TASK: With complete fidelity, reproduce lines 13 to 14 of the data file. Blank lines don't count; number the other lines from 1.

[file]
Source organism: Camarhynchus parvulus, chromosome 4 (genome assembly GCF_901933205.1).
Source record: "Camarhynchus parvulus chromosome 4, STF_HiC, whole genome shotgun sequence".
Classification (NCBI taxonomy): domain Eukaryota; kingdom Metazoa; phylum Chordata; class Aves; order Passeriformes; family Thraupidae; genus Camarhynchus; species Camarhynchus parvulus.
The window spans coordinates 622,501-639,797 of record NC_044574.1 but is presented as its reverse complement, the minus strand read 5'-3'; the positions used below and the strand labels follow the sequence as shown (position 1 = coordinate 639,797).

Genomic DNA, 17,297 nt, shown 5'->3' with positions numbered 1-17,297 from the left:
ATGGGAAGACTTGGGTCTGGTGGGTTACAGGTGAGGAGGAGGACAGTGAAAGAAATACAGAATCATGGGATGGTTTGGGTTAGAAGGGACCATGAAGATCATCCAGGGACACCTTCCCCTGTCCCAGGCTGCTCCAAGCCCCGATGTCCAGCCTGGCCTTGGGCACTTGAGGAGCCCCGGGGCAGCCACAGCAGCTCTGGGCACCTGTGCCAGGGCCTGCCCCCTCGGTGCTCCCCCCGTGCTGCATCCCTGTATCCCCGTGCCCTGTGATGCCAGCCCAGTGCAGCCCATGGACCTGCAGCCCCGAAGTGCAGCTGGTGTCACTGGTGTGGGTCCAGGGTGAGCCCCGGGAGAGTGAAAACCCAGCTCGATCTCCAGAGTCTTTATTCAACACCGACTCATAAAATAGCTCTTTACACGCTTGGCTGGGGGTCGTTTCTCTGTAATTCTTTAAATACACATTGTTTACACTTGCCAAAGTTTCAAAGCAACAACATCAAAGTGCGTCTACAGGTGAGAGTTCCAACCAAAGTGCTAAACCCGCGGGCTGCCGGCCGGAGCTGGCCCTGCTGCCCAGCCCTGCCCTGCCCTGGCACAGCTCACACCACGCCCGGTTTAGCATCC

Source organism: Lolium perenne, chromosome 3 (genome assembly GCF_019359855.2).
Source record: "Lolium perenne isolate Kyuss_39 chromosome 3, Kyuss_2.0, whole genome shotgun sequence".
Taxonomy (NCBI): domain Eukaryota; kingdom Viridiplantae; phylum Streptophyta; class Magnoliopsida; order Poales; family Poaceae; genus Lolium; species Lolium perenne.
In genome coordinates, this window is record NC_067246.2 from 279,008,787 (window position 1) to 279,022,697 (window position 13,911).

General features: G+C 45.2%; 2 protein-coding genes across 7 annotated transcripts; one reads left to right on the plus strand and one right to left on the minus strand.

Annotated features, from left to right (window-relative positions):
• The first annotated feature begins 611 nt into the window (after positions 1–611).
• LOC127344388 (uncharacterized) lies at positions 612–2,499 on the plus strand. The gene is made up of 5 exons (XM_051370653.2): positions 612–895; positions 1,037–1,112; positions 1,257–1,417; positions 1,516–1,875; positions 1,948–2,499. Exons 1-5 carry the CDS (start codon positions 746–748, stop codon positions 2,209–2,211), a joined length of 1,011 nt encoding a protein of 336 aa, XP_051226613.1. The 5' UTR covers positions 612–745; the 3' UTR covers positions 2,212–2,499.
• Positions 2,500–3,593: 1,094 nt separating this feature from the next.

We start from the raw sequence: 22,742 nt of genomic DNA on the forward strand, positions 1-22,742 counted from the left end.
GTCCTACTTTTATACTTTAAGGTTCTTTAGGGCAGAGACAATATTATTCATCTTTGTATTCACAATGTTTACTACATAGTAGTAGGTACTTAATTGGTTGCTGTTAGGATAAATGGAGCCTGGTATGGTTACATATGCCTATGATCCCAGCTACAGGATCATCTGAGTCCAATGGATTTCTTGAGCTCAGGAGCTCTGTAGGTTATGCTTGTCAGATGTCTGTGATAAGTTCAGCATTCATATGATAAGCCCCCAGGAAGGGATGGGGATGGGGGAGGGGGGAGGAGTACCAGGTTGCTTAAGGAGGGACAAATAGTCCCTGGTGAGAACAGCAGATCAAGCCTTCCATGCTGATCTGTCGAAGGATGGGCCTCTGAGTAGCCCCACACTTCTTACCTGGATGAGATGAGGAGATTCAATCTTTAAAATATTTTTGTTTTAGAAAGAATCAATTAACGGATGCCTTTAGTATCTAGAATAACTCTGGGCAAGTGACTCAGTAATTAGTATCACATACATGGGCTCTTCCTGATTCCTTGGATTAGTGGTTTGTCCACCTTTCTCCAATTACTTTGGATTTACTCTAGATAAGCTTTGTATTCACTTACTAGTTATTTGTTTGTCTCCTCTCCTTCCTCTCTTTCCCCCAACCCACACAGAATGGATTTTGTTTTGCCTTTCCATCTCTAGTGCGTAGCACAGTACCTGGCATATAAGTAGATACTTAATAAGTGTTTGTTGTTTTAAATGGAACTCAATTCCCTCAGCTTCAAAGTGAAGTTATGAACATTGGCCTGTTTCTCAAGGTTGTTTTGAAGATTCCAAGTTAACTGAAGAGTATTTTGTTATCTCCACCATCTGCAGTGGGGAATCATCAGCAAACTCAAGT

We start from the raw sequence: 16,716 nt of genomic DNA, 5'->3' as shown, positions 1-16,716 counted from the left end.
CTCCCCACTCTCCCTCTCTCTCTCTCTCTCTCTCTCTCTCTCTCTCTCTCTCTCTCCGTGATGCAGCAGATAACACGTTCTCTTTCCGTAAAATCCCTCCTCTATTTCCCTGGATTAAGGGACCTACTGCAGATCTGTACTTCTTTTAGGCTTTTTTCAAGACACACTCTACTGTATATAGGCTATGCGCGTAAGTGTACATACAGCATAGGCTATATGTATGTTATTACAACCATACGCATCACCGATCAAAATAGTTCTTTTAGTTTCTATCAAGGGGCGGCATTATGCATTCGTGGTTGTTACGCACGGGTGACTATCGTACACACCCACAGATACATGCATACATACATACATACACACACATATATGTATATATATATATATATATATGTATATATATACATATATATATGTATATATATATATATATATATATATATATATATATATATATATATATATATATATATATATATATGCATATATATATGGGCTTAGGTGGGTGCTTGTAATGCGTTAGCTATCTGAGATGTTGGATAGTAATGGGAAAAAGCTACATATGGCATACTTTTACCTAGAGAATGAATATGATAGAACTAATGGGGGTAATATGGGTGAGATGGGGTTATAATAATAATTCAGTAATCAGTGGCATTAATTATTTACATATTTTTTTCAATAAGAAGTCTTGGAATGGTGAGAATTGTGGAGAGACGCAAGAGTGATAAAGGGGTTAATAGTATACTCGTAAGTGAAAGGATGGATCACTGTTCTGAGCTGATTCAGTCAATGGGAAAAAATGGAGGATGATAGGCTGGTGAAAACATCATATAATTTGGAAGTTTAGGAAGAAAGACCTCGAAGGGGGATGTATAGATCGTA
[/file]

• The first annotated feature begins 611 nt into the window (after positions 1–611).
• LOC127344388 (uncharacterized) lies at positions 612–2,499 on the plus strand. The gene is made up of 5 exons (XM_051370653.2): positions 612–895; positions 1,037–1,112; positions 1,257–1,417; positions 1,516–1,875; positions 1,948–2,499. Exons 1-5 carry the CDS (start codon positions 746–748, stop codon positions 2,209–2,211), a joined length of 1,011 nt encoding a protein of 336 aa, XP_051226613.1. The 5' UTR covers positions 612–745; the 3' UTR covers positions 2,212–2,499.